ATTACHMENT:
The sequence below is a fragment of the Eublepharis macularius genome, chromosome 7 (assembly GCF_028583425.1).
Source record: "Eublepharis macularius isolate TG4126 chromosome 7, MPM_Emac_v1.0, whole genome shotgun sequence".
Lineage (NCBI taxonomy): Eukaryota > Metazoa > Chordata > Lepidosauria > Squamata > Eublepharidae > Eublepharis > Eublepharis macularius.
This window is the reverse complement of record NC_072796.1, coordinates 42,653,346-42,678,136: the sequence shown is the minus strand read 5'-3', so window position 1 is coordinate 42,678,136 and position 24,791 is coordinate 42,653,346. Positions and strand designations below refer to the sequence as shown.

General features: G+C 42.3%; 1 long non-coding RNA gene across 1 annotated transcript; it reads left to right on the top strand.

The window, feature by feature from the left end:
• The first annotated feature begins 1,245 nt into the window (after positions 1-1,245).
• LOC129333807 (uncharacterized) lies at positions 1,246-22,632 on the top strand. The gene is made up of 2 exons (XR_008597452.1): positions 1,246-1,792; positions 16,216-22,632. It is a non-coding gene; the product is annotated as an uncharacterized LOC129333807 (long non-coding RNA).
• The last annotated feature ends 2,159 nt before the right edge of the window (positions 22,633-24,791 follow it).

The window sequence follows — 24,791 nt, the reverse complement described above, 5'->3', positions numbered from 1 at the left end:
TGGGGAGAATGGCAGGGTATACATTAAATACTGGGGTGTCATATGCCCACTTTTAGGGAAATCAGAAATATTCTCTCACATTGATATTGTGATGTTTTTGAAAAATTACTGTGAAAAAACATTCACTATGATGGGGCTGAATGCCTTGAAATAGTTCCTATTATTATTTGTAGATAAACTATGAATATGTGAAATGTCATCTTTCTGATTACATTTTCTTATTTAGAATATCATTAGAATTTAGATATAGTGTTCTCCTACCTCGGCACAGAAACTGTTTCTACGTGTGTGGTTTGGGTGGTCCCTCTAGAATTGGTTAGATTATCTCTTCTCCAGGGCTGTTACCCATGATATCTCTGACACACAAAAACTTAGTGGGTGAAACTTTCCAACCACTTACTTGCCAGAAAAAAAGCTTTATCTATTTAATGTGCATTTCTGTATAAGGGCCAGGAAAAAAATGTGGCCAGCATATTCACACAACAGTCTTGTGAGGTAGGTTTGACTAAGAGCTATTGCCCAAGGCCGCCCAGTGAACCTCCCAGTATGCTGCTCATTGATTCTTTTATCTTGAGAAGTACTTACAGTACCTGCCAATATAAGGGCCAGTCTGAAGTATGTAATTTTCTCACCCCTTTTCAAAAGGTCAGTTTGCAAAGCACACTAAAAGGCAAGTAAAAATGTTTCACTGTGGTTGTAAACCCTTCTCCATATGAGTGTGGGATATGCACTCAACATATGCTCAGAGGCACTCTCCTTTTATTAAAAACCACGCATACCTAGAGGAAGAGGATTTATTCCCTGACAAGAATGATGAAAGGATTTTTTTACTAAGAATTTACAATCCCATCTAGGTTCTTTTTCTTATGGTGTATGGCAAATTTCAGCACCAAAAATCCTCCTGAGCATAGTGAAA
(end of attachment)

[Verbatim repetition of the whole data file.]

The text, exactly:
The sequence below is a fragment of the Eublepharis macularius genome, chromosome 7 (assembly GCF_028583425.1).
Source record: "Eublepharis macularius isolate TG4126 chromosome 7, MPM_Emac_v1.0, whole genome shotgun sequence".
Lineage (NCBI taxonomy): Eukaryota > Metazoa > Chordata > Lepidosauria > Squamata > Eublepharidae > Eublepharis > Eublepharis macularius.
This window is the reverse complement of record NC_072796.1, coordinates 42,653,346-42,678,136: the sequence shown is the minus strand read 5'-3', so window position 1 is coordinate 42,678,136 and position 24,791 is coordinate 42,653,346. Positions and strand designations below refer to the sequence as shown.

General features: G+C 42.3%; 1 long non-coding RNA gene across 1 annotated transcript; it reads left to right on the top strand.

The window, feature by feature from the left end:
• The first annotated feature begins 1,245 nt into the window (after positions 1-1,245).
• LOC129333807 (uncharacterized) lies at positions 1,246-22,632 on the top strand. The gene is made up of 2 exons (XR_008597452.1): positions 1,246-1,792; positions 16,216-22,632. It is a non-coding gene; the product is annotated as an uncharacterized LOC129333807 (long non-coding RNA).
• The last annotated feature ends 2,159 nt before the right edge of the window (positions 22,633-24,791 follow it).

The window sequence follows — 24,791 nt, the reverse complement described above, 5'->3', positions numbered from 1 at the left end:
TGGGGAGAATGGCAGGGTATACATTAAATACTGGGGTGTCATATGCCCACTTTTAGGGAAATCAGAAATATTCTCTCACATTGATATTGTGATGTTTTTGAAAAATTACTGTGAAAAAACATTCACTATGATGGGGCTGAATGCCTTGAAATAGTTCCTATTATTATTTGTAGATAAACTATGAATATGTGAAATGTCATCTTTCTGATTACATTTTCTTATTTAGAATATCATTAGAATTTAGATATAGTGTTCTCCTACCTCGGCACAGAAACTGTTTCTACGTGTGTGGTTTGGGTGGTCCCTCTAGAATTGGTTAGATTATCTCTTCTCCAGGGCTGTTACCCATGATATCTCTGACACACAAAAACTTAGTGGGTGAAACTTTCCAACCACTTACTTGCCAGAAAAAAAGCTTTATCTATTTAATGTGCATTTCTGTATAAGGGCCAGGAAAAAAATGTGGCCAGCATATTCACACAACAGTCTTGTGAGGTAGGTTTGACTAAGAGCTATTGCCCAAGGCCGCCCAGTGAACCTCCCAGTATGCTGCTCATTGATTCTTTTATCTTGAGAAGTACTTACAGTACCTGCCAATATAAGGGCCAGTCTGAAGTATGTAATTTTCTCACCCCTTTTCAAAAGGTCAGTTTGCAAAGCACACTAAAAGGCAAGTAAAAATGTTTCACTGTGGTTGTAAACCCTTCTCCATATGAGTGTGGGATATGCACTCAACATATGCTCAGAGGCACTCTCCTTTTATTAAAAACCACGCATACCTAGAGGAAGAGGATTTATTCCCTGACAAGAATGATGAAAGGATTTTTTTACTAAGAATTTACAATCCCATCTAGGTTCTTTTTCTTATGGTGTATGGCAAATTTCAGCACCAAAAATCCTCCTGAGCATAGTGAAA